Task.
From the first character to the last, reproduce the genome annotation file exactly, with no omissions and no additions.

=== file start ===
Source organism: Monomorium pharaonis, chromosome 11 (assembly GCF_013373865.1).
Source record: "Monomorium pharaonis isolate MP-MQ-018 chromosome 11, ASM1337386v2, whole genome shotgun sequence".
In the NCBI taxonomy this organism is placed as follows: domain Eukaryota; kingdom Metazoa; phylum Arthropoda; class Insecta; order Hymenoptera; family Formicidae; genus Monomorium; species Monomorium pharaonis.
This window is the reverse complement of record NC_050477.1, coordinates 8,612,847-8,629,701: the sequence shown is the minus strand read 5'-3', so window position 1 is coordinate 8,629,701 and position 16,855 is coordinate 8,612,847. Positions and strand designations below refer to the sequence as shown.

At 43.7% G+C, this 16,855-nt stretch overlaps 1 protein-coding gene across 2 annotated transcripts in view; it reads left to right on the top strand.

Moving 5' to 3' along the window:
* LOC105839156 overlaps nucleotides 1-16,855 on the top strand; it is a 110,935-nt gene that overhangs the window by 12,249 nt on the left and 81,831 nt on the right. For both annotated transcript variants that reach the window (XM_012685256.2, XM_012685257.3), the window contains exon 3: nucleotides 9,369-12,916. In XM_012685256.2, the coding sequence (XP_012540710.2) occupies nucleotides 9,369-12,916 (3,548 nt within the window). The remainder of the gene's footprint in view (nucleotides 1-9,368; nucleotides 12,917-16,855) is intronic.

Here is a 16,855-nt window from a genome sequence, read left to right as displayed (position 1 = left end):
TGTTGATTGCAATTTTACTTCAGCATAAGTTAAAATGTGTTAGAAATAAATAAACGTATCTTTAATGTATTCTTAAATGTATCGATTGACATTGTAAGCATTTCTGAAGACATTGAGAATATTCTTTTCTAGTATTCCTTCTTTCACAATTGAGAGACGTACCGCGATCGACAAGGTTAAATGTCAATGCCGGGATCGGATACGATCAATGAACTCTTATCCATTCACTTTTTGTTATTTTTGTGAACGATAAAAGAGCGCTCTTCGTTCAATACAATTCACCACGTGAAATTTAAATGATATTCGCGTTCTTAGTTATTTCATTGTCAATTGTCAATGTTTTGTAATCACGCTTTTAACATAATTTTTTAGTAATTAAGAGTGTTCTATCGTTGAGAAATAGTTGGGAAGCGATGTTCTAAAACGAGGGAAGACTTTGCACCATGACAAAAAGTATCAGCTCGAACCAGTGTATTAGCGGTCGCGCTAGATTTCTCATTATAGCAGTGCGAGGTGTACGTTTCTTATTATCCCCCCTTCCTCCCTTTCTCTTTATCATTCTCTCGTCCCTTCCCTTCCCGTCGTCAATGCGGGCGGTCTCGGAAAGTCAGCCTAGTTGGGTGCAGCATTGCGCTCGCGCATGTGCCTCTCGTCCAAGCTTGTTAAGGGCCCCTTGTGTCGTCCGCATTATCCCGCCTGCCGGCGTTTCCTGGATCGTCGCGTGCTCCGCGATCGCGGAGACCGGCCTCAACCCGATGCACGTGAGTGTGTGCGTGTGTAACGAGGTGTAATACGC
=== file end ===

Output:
Source organism: Monomorium pharaonis, chromosome 11 (assembly GCF_013373865.1).
Source record: "Monomorium pharaonis isolate MP-MQ-018 chromosome 11, ASM1337386v2, whole genome shotgun sequence".
In the NCBI taxonomy this organism is placed as follows: domain Eukaryota; kingdom Metazoa; phylum Arthropoda; class Insecta; order Hymenoptera; family Formicidae; genus Monomorium; species Monomorium pharaonis.
This window is the reverse complement of record NC_050477.1, coordinates 8,612,847-8,629,701: the sequence shown is the minus strand read 5'-3', so window position 1 is coordinate 8,629,701 and position 16,855 is coordinate 8,612,847. Positions and strand designations below refer to the sequence as shown.

At 43.7% G+C, this 16,855-nt stretch overlaps 1 protein-coding gene across 2 annotated transcripts in view; it reads left to right on the top strand.

Moving 5' to 3' along the window:
* LOC105839156 overlaps nucleotides 1-16,855 on the top strand; it is a 110,935-nt gene that overhangs the window by 12,249 nt on the left and 81,831 nt on the right. For both annotated transcript variants that reach the window (XM_012685256.2, XM_012685257.3), the window contains exon 3: nucleotides 9,369-12,916. In XM_012685256.2, the coding sequence (XP_012540710.2) occupies nucleotides 9,369-12,916 (3,548 nt within the window). The remainder of the gene's footprint in view (nucleotides 1-9,368; nucleotides 12,917-16,855) is intronic.

Here is a 16,855-nt window from a genome sequence, read left to right as displayed (position 1 = left end):
TGTTGATTGCAATTTTACTTCAGCATAAGTTAAAATGTGTTAGAAATAAATAAACGTATCTTTAATGTATTCTTAAATGTATCGATTGACATTGTAAGCATTTCTGAAGACATTGAGAATATTCTTTTCTAGTATTCCTTCTTTCACAATTGAGAGACGTACCGCGATCGACAAGGTTAAATGTCAATGCCGGGATCGGATACGATCAATGAACTCTTATCCATTCACTTTTTGTTATTTTTGTGAACGATAAAAGAGCGCTCTTCGTTCAATACAATTCACCACGTGAAATTTAAATGATATTCGCGTTCTTAGTTATTTCATTGTCAATTGTCAATGTTTTGTAATCACGCTTTTAACATAATTTTTTAGTAATTAAGAGTGTTCTATCGTTGAGAAATAGTTGGGAAGCGATGTTCTAAAACGAGGGAAGACTTTGCACCATGACAAAAAGTATCAGCTCGAACCAGTGTATTAGCGGTCGCGCTAGATTTCTCATTATAGCAGTGCGAGGTGTACGTTTCTTATTATCCCCCCTTCCTCCCTTTCTCTTTATCATTCTCTCGTCCCTTCCCTTCCCGTCGTCAATGCGGGCGGTCTCGGAAAGTCAGCCTAGTTGGGTGCAGCATTGCGCTCGCGCATGTGCCTCTCGTCCAAGCTTGTTAAGGGCCCCTTGTGTCGTCCGCATTATCCCGCCTGCCGGCGTTTCCTGGATCGTCGCGTGCTCCGCGATCGCGGAGACCGGCCTCAACCCGATGCACGTGAGTGTGTGCGTGTGTAACGAGGTGTAATACGC